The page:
Biological Function[edit]

Fatty acid ethanolamines (FAEs) perform several physiological functions, most notably serving as messengers for pain and inflammation. NAAA's are found primarily in the lysosomal compartment of macrophages, in line with most inflammation-related proteins. The gene that codes for the protein is 4q21.1. There, they perform FAE hydrolysis, the final step in the signaling cascade for pain and inflammation, yielding an ethanolamine and a fatty acid. While it processes the cleavage of many different substrates, NAAA is most active with the substrate N-palmitoylethanolamine, suggesting that this is one of the key messengers of pain. NAAA activity in rats is highest in the lungs, while in humans it is highest in the liver, so there is cross-species variability in the enzyme's selective activity.

Disease Relevance[edit]

Recent studies suggest that NAAA has significance in two widespread human conditions: chronic pain and obesity. Current research focuses on inhibiting the NAAA hydrolytic active site in order to control inflammation. It is still ambiguous as to whether reduced inflammation is correlated to reduced pain. ARN077, a β-lactone, has been one of the most intensely tested NAAA inhibitors, with the strongest promise of inhibition, as it blocks the catalytic cysteine via a thioester bond. The lack of homology between NAAA and FAAH makes NAAA-specific targeting drugs far more feasible. However, because the fatty acid concentration circulating throughout one's bloodstream is positively correlated with obesity, decreased NAAA activity is thought to be correlated with obesity.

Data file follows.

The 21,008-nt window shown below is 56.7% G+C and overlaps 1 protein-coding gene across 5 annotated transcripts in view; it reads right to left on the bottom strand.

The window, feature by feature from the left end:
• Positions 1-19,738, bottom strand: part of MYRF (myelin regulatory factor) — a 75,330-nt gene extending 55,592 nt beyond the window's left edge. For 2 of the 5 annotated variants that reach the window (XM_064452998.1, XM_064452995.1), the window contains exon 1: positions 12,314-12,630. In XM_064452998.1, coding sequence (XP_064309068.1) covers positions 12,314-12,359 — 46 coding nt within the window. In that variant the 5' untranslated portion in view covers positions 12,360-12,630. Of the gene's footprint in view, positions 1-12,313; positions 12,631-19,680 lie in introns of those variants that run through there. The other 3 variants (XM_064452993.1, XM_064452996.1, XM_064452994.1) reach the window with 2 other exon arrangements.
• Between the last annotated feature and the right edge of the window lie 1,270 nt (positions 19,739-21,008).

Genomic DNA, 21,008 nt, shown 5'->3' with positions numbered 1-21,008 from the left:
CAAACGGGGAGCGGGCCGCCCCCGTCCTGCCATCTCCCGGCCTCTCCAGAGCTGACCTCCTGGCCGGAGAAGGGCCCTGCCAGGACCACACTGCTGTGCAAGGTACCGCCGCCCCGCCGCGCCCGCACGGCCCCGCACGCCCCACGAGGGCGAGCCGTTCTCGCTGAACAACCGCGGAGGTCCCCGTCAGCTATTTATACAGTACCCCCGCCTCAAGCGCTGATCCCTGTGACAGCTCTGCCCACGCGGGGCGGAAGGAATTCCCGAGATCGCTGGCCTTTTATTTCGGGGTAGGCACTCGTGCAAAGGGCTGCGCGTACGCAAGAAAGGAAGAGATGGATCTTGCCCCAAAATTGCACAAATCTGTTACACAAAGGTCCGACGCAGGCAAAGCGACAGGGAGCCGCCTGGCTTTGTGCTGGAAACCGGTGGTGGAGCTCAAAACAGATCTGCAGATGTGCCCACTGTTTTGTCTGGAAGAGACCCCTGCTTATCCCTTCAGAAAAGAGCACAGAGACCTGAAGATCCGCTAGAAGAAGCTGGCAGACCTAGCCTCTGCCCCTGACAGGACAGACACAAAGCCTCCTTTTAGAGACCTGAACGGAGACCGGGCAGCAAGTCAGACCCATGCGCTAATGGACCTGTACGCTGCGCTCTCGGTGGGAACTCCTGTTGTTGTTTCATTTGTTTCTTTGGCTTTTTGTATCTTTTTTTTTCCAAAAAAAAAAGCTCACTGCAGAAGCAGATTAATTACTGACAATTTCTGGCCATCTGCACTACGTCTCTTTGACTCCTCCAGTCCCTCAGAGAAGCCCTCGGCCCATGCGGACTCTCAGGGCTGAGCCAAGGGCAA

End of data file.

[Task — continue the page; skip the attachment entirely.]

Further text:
This mechanism shows the inhibition of the catalytic cysteine by the most-tested β-lactone, ARN077.

Industrial Relevance[edit]

While no drugs targeting NAAA have entered the market yet, there is currently substantial research being done on the activation, and specific targeting and inhibition of NAAA. Activation of NAAA is spurred by the addition of phospholipids, and targeted inhibition by different buffers. Findings in these areas may be able to develop drugs to combat chronic pain and obesity.


While NAAA operates much like fatty acid amide hydrolase (FAAH), the two enzymes do not share a homology. It does have 30% homology with acid ceramidase, sharing a significant portion of its amino acid sequence.